Through the Eyes of a Child

Roberto Rossellini’s Roma, Citta Aperta (Rome, Open City, 1945) is generally acknowledged as the film that ushered in the neorealism movement and set the tone and style for the postwar Italian films that followed. But the roots of neorealism can be traced back to Luchino Visconti’s Ossessione (1943) and Vittorio De Sica’s The Children Are Watching Us (1944, I bambini ci guardano), both of which were filmed in 1942 but encountered distribution problems upon their release in the fall of 1942 when the war finally came to Italy and the bombings began. Ossessione was also the victim of Fascist censorship which reduced the film to less than half of its original running time and for years it was denied distribution in the U.S. due to an infringement of copyright (it was an uncredited adaptation of the James M. Cain novel, The Postman Always Rings Twice). The Children Are Watching Us didn’t fare any better during its limited release and for years it was a difficult film to see in its original form, even in its own country. 



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Identity Disintegration

A wealthy chemist who was disfigured in an explosion undergoes plastic surgery in the 1966 Japanese film, The Face of Another.

What would happen if you lost the face you recognize as your own and had to replace it with a new one? Would you have an identity crisis or simply become a different person? Japanese director Hiroshi Teshigahara ponders this unusual dilemma in The Face of Another (1966, Japanese title: Tanin no kao). Continue reading

Elvis is Leaving the Building

During his lifetime, Elvis Presley made 31 feature films, two theatrical documentaries and numerous TV specials. What is rather surprising is the fact that Hollywood never showcased Elvis as a live performer or in a concert film until the end of his career. How much of that was due to his manager, Colonel Tom Parker, is debatable but Elvis on Tour (1972) is regarded as the last official Elvis movie that was distributed to theaters.

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Oedipus Rex in Drag

Next to William Shakespeare, Sophocles is probably the most enduring and internationally renowned dramatist in terms of his work still being adapted for the stage, television and cinema and I doubt you will find a more bizarre or outre version of his Greek tragedy Oedipus Rex than Funeral Parade of Roses. Directed by Japanese avant-garde filmmaker Toshio Matsumoto, this revelatory 1969 movie – it was his first feature film after several experimental shorts – is just as fresh and startling today as it was when it first appeared over fifty years ago.    Continue reading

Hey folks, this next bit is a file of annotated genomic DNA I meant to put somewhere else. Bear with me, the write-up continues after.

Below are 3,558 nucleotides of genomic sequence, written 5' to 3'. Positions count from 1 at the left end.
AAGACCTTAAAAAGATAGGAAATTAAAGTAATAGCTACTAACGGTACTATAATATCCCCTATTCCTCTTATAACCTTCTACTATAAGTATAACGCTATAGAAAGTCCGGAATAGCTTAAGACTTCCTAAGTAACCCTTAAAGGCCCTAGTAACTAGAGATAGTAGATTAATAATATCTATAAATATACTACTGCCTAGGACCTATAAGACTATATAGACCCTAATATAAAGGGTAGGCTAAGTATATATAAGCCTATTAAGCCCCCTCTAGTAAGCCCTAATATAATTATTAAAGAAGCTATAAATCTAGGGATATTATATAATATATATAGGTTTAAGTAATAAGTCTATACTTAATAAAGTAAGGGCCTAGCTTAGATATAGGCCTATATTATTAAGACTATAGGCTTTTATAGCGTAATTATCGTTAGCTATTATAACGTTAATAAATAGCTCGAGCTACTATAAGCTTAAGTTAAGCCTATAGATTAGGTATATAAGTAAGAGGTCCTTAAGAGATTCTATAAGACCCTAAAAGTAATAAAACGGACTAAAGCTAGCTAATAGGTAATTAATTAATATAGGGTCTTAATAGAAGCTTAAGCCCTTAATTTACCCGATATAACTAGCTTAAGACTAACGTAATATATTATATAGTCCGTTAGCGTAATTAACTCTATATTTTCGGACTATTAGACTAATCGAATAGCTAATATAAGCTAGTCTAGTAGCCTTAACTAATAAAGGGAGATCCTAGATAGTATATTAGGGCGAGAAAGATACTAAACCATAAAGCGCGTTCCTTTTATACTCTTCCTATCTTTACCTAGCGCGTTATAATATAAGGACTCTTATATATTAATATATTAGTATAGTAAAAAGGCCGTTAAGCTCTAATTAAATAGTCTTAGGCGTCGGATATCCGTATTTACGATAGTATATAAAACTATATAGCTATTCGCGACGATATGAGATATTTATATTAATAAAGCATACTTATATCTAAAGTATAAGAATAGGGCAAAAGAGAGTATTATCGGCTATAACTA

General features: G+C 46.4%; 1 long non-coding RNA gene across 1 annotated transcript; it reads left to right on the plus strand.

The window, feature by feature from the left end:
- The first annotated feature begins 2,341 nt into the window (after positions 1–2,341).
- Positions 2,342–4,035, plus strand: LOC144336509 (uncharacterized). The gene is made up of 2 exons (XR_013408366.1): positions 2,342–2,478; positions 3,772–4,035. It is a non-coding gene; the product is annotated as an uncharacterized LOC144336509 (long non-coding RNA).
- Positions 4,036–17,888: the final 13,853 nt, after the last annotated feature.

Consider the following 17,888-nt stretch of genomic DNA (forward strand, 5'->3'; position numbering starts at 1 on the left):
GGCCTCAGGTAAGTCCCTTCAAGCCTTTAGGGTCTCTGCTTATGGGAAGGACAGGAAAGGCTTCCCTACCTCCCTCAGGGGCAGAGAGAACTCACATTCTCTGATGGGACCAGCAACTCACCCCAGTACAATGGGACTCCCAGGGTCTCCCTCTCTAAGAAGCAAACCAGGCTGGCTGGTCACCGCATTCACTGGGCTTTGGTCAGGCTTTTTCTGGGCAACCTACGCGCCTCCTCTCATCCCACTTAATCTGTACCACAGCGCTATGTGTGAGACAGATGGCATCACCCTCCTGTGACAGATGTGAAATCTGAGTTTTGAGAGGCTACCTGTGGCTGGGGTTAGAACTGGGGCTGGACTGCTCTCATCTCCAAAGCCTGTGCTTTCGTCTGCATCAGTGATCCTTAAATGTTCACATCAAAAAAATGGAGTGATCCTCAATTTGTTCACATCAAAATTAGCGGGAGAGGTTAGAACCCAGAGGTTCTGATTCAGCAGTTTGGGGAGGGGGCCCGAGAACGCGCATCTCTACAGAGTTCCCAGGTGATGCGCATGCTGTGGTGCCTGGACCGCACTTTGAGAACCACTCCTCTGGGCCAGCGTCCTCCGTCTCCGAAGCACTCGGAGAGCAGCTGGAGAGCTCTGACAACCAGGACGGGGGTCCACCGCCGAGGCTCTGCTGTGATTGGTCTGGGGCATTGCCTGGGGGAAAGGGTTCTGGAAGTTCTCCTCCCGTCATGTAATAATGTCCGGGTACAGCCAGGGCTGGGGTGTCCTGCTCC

Pandemonium in the Dark

In Japanese cinema, the samurai film can be many things. It can be a ghost story (Ugetsu, 1953), a rousing adventure (The Hidden Fortress, 1958), a tragic romance (Gate of Hell, 1953), a sweeping historical epic (Tales of the Taira Clan, 1955), a Shakespeare adaptation (Throne of Blood, 1957) or even a revenge saga (Chushingura, 1962). The latter is my favorite sub-genre in the category and the best samurai revenge films are usually driven by the avenger’s sense of honor being defamed and/or moral outrage at personal injustice. This is certainly the motivation behind the heroine of Lady Snowblood (1973), played by Meiko Kaji, and its sequel, Lady Snowblood 2: Love Song of Vengeance (1974). It is also the central premise of Masaki Kobayashi’s Harakiri (aka Seppuku, 1962), which is more doom-laden and brooding than the kinetic action of the Lady Snowblood films but nevertheless explodes in a bloody, sword-wielding finale. But if you want to go deeper, darker and crueler, it is hard to top Toshio Matsumoto’s Demons (aka Shura aka Pandemonium, 1971) for pure malice.   Continue reading